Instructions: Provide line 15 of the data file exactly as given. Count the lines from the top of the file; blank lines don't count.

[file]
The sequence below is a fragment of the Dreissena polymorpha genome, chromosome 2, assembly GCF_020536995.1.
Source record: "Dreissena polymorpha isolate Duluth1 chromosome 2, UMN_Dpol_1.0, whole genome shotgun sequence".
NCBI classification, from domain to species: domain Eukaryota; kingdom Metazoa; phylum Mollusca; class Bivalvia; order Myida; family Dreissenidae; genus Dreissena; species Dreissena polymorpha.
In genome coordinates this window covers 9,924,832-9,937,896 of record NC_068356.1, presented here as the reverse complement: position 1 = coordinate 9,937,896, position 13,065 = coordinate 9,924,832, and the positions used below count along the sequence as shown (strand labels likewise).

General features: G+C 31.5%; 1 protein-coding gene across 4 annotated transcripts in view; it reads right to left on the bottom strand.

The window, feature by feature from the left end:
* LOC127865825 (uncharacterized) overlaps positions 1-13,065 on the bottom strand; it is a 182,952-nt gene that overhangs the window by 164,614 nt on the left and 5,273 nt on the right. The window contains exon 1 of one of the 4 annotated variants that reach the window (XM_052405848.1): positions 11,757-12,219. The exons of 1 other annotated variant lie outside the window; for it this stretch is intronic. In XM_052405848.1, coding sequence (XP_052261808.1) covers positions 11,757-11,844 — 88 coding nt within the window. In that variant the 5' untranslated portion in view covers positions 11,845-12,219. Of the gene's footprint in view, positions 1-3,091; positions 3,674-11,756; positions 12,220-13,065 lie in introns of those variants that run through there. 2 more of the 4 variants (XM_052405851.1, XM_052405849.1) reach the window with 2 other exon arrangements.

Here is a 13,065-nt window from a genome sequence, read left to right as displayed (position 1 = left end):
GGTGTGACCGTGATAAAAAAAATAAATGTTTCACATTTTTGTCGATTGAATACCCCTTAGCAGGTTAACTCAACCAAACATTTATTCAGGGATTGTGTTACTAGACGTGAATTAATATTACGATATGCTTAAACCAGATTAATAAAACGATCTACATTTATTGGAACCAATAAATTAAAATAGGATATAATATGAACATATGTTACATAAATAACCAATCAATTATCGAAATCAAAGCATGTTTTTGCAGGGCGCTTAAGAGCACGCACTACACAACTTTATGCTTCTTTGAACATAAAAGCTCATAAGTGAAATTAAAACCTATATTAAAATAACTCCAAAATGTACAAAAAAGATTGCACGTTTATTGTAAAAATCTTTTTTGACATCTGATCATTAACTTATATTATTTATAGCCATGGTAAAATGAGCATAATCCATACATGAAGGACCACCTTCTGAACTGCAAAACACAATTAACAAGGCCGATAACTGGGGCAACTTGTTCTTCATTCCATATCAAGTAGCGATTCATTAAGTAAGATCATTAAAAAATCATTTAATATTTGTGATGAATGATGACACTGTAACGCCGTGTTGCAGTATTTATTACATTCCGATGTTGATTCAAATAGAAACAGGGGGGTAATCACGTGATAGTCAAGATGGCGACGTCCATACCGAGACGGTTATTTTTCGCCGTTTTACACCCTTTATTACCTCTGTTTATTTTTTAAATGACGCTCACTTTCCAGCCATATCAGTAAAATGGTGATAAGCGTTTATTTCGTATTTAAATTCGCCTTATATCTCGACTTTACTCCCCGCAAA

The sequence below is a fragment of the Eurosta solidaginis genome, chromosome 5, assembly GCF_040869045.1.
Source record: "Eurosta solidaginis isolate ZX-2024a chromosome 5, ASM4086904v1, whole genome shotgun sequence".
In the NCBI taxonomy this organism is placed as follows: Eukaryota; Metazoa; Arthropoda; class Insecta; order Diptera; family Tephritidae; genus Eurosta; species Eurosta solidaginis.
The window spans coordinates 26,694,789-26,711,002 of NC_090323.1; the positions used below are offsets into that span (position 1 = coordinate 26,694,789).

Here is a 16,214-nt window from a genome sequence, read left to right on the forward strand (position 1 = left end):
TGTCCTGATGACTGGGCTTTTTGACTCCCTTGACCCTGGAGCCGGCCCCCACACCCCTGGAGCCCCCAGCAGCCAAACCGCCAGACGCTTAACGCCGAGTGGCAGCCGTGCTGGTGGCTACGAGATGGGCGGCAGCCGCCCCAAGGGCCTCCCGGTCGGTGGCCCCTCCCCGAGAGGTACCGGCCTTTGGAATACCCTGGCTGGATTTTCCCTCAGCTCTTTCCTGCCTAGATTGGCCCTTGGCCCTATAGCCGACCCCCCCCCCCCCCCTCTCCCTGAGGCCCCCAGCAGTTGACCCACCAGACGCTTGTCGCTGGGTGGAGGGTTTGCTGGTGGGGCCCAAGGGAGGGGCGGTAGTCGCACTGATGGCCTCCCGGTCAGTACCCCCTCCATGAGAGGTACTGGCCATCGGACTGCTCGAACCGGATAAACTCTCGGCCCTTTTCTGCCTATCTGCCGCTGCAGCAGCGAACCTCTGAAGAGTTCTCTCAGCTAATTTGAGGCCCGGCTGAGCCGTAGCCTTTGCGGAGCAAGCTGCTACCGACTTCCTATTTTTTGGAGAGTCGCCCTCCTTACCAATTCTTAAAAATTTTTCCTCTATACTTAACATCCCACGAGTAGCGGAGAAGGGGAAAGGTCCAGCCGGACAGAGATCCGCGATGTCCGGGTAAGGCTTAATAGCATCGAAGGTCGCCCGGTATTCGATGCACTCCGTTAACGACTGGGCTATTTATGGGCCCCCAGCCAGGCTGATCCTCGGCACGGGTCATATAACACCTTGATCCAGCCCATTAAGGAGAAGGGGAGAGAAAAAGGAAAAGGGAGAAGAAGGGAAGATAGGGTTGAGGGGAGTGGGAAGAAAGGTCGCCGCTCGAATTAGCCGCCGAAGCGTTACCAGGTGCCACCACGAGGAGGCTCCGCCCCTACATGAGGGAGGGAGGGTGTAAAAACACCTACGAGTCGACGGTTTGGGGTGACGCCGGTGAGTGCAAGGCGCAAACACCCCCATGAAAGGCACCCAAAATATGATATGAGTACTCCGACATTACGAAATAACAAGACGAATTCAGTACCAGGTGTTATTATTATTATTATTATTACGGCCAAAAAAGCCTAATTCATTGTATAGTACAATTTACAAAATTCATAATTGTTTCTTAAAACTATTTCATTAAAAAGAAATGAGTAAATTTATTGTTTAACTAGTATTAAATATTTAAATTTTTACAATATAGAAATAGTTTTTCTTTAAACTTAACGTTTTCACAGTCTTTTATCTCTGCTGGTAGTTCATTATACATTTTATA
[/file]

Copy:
TGTCCTGATGACTGGGCTTTTTGACTCCCTTGACCCTGGAGCCGGCCCCCACACCCCTGGAGCCCCCAGCAGCCAAACCGCCAGACGCTTAACGCCGAGTGGCAGCCGTGCTGGTGGCTACGAGATGGGCGGCAGCCGCCCCAAGGGCCTCCCGGTCGGTGGCCCCTCCCCGAGAGGTACCGGCCTTTGGAATACCCTGGCTGGATTTTCCCTCAGCTCTTTCCTGCCTAGATTGGCCCTTGGCCCTATAGCCGACCCCCCCCCCCCCCCTCTCCCTGAGGCCCCCAGCAGTTGACCCACCAGACGCTTGTCGCTGGGTGGAGGGTTTGCTGGTGGGGCCCAAGGGAGGGGCGGTAGTCGCACTGATGGCCTCCCGGTCAGTACCCCCTCCATGAGAGGTACTGGCCATCGGACTGCTCGAACCGGATAAACTCTCGGCCCTTTTCTGCCTATCTGCCGCTGCAGCAGCGAACCTCTGAAGAGTTCTCTCAGCTAATTTGAGGCCCGGCTGAGCCGTAGCCTTTGCGGAGCAAGCTGCTACCGACTTCCTATTTTTTGGAGAGTCGCCCTCCTTACCAATTCTTAAAAATTTTTCCTCTATACTTAACATCCCACGAGTAGCGGAGAAGGGGAAAGGTCCAGCCGGACAGAGATCCGCGATGTCCGGGTAAGGCTTAATAGCATCGAAGGTCGCCCGGTATTCGATGCACTCCGTTAACGACTGGGCTATTTATGGGCCCCCAGCCAGGCTGATCCTCGGCACGGGTCATATAACACCTTGATCCAGCCCATTAAGGAGAAGGGGAGAGAAAAAGGAAAAGGGAGAAGAAGGGAAGATAGGGTTGAGGGGAGTGGGAAGAAAGGTCGCCGCTCGAATTAGCCGCCGAAGCGTTACCAGGTGCCACCACGAGGAGGCTCCGCCCCTACATGAGGGAGGGAGGGTGTAAAAACACCTACGAGTCGACGGTTTGGGGTGACGCCGGTGAGTGCAAGGCGCAAACACCCCCATGAAAGGCACCCAAAATATGATATGAGTACTCCGACATTACGAAATAACAAGACGAATTCAGTACCAGGTGTTATTATTATTATTATTATTACGGCCAAAAAAGCCTAATTCATTGTATAGTACAATTTACAAAATTCATAATTGTTTCTTAAAACTATTTCATTAAAAAGAAATGAGTAAATTTATTGTTTAACTAGTATTAAATATTTAAATTTTTACAATATAGAAATAGTTTTTCTTTAAACTTAACGTTTTCACAGTCTTTTATCTCTGCTGGTAGTTCATTATACATTTTATA